The dispute between American Airlines' management and its pilots appears to have set the tone for a year of discontent across the US that could help to fuel more strife elsewhere.

At presstime, American's management and the Allied Pilots Association remained locked in stalemate just hours away from the 15 February deadline for a strike.

Although American's troubles are expected to be the most acute, they are setting the stage for what is expected to be a year of similar disputes. Continental Airlines, Northwest Airlines, United Airlines and USAir all have to negotiate pilot contracts this year and indications are that no carrier is in for an easy time. United faces the most pressing challenge, after its pilots rejected their midterm agreement. TWA faces a similar problem, after the International Association of Machinists rejected management's offer on a midterm wage adjustment.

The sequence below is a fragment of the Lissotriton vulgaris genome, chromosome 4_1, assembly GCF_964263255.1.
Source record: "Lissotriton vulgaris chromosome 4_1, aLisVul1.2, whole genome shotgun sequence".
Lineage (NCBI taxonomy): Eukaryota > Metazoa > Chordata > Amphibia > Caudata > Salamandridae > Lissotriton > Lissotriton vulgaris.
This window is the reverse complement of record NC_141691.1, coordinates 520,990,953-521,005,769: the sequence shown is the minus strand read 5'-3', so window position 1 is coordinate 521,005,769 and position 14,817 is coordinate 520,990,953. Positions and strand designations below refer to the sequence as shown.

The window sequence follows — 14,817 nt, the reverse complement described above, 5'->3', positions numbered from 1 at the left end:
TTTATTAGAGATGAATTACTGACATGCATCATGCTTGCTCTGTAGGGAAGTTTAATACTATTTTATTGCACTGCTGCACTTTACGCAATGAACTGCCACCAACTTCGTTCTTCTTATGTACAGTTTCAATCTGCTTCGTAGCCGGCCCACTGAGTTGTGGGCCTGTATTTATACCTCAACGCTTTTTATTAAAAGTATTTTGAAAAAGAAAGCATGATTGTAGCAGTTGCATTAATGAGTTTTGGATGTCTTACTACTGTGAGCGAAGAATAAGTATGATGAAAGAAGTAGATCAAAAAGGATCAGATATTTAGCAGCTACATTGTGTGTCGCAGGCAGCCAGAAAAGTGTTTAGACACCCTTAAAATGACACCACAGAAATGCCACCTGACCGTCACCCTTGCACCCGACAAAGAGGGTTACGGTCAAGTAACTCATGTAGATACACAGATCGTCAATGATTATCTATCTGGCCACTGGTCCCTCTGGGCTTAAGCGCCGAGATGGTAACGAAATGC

George Melas, analyst at BT Securities, sees a pattern. 'While the economic and competitive impacts of the rejections at United don't approach the magnitude of the setback at American, the signal organised labour is sending is clear: employees feel they deserve participation in the industry's prosperity,' says Melas.

Kevin Lydon, at Fitch Investors Service, agrees that labour relations across the US could be 'more tumultuous' this year, with the notable exceptions of Delta Air Lines and Southwest Airlines, which already have their pilots' contracts in place. 'You will not get the exact same reaction at the other carriers - American has had a history of volatile relations and I would say they would be the worst case - but the overall trend will spill over,' says Lydon.


Source: Airline Business